First off--If anyone is still periodically checking this blog to see if something new has been posted--my sincere apologies! I haven't updated since October after being fairly active previously. Things have been busy but I know I really should get on top of this. You can expect a final Borneo post and a "Winter 13/14" summary, as well as an upcoming Arizona summary.
Now... who are the "Western Teenagers" and where did they come from???
First some background:
Traditionally I form a team of 3-5 for the Okanagan Big Day Challenge--where we usually bike and walk around the South Okanagan in an attempt to see as many species as possible in one day and raise funds for bird conservation via the Baillie Birdathon.
One of the fondest memories I have of birding was back when I was 11, and my Dad and others colluded to bring together a few young people to form a "big day" team. In those days most big days were driven and of course young teens can't drive so generous birders like Don Wilson and Dave Fraser would drive myself and a few other young birders (usually Ryan Tomlinson of Kelowna and Gabe David of Victoria) around the South Okanagan. This was the first time I had birded with similarly keen or even keener birders my age, and it greatly aided to stimulate my growth as a birder and naturalist, even though this was a once-a-year event. Our drivers also served as birding-gurus in those early years as I can still remember Don teaching us what a Townsend's Solitaire call-note sounded like, or how to separate Hammond's from Dusky Flycatcher by primary-projection. Really, it was just a lot of fun.
I'm 27 now and continue to try and network and get out birding with others my age or younger but I notice that it's still fairly rare for teen birders to have similarly aged and keen companions, even in Vancouver where there are several of them--the connections just haven't been made in many cases. Young Naturalist Clubs are fantastic in offering a variety of outings for young people interested in nature, but for the kids that are REALLY keen and are already becoming as skilled as some of their adult mentors, I think there is room for more enrichment, and more specifically--opportunities to network with other birders/naturalists their age. The adolescent period is a time when many young birders decide to continue birding or become busy with other things. I think making connections with similarly-minded peers can help a lot in keeping that interest in nature strong, which usually leads to broader interests in biology and conservation issues as a whole---which is obviously something that is very important in this day and age--particularly for the next generation.
As a small step in this direction, and also to fulfill my own selfish desires to have a fun weekend with young birders, I started sending out emails to the young people I knew of around BC, to see if they would be interested in heading to the south Okanagan for the May long weekend for several days of birding with other young people. Of course their parents' would have to OKAY it as well. Things started off small with the 4 or 5 keen birders I was already well acquainted with. As I looked into this however, I discovered more and more young teens in various communities who were immensely keen about this idea and in the end I had 11 birders between the ages of 9 and 17 take part in the weekend's events including 3 girls (a rare demographic as many of you know)! Most hail from the Vancouver area but there are also kids from Victoria, the Sunshine Coast, Kamloops, and Kelowna. There were a few others that wanted to come but couldn't get there for various logistical reasons.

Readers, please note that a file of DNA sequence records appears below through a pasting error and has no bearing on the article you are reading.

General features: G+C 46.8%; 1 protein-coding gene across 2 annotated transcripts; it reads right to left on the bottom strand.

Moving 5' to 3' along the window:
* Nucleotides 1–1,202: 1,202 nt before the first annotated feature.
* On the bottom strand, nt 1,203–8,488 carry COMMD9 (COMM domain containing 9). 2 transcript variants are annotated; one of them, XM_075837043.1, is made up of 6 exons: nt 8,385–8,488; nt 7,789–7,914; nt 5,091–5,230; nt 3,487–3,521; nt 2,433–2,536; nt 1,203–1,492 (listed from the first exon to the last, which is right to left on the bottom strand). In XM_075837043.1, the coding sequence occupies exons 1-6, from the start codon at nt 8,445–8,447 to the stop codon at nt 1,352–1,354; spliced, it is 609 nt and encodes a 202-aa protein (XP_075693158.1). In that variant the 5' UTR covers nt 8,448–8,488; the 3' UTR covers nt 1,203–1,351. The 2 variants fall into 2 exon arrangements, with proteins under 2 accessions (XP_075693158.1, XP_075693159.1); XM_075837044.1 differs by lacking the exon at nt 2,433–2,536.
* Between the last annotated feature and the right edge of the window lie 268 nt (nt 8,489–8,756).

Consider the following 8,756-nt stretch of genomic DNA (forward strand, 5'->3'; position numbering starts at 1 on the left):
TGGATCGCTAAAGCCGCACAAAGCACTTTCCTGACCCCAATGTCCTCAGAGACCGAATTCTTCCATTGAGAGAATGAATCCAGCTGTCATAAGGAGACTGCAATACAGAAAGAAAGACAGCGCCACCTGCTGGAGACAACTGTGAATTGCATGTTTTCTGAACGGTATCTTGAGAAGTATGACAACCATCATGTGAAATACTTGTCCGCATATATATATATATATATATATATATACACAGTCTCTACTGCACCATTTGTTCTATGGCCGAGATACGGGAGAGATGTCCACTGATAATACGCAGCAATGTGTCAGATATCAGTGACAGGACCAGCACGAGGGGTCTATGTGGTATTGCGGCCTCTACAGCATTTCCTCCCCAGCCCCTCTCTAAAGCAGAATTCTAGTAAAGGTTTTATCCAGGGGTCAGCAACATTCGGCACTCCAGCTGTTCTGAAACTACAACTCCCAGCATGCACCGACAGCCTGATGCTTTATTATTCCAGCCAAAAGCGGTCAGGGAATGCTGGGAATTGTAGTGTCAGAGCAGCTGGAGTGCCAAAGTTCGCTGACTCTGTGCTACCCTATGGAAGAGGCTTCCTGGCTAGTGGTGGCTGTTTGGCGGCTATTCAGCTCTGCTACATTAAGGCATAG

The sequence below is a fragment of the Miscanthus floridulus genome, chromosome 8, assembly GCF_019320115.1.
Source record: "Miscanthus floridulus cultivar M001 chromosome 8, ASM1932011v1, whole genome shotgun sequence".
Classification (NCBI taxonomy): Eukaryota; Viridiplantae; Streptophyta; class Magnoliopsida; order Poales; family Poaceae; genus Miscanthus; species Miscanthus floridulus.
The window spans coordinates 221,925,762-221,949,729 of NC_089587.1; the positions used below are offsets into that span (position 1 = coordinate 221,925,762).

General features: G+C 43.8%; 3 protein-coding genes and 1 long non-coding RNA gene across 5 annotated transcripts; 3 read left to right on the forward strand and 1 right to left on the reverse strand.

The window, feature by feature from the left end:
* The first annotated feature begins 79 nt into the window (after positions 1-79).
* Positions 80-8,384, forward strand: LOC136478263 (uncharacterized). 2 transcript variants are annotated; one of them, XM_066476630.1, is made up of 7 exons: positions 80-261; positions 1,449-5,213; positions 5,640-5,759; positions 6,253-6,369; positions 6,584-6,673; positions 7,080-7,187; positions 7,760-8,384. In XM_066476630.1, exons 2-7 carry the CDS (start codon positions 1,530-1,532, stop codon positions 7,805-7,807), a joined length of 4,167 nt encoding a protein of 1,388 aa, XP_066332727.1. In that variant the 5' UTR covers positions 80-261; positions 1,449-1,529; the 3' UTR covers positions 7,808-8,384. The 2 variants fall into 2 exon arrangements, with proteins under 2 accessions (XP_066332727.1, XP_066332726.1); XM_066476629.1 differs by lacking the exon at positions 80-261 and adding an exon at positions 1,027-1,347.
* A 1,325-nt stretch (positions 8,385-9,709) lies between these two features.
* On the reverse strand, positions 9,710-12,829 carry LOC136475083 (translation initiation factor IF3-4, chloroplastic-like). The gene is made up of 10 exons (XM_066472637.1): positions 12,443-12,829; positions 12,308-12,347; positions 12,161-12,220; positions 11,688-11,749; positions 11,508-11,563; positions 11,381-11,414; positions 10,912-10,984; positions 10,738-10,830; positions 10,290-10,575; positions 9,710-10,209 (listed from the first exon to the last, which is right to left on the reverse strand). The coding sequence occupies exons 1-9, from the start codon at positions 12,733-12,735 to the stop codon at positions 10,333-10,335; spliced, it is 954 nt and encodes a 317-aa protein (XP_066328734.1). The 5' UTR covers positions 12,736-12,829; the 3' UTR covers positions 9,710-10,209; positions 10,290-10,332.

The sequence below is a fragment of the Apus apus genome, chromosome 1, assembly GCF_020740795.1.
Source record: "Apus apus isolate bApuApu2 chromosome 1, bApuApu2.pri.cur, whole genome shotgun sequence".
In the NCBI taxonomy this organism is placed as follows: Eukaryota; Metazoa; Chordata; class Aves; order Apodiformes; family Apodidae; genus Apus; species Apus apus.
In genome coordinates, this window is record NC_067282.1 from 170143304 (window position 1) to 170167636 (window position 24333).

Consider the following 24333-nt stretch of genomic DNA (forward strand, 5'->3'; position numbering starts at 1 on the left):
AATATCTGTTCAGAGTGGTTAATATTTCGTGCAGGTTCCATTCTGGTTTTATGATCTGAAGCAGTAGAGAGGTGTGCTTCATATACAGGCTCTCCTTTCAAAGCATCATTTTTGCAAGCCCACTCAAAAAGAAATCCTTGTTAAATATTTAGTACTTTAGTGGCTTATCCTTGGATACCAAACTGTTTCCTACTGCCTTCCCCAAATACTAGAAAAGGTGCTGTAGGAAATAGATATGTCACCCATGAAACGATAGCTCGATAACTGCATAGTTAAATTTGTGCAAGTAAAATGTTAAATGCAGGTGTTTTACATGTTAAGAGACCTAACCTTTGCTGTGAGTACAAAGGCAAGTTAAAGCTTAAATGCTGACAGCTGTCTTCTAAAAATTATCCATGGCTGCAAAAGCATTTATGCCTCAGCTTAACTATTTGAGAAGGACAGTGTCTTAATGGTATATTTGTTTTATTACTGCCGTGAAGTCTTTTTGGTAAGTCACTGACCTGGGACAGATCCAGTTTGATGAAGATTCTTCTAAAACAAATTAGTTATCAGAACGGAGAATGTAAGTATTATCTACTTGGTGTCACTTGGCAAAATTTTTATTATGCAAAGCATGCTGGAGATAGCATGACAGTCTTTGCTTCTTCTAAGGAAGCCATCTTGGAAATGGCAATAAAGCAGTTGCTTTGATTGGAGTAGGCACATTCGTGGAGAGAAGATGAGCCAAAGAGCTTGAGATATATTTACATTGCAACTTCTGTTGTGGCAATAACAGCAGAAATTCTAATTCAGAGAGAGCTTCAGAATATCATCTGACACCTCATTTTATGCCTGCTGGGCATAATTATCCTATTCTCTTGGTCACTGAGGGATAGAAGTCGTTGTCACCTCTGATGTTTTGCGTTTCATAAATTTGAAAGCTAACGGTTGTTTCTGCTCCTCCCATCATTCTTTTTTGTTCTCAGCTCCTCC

|The group is beaming after a close encounter with a male Black-chinned Hummingbird at Inkaneep Provincial Park in Oliver.|
|Here George Clulow presents Logan, Khalid, and Liron with the BCFO 2014 Young Birders Awards!|
|Part of the "Western Teenagers" and their award for top species total!|
There is still time to donate, so consider pledging to one of the members at this LINK.
A big thank you again to all of the parents for allowing and encouraging their kids to take part in this fun event, and special thanks to those parents that offered to drive!
Looking forward to making this an annual event!
This comment has been removed by the author.ReplyDelete
Fantastic report, Russ!ReplyDelete
Thank you very much for taking the time to write this, and it turned out excellent.
Cheers my friend!
P.S. Sorry; my last comment didn't work.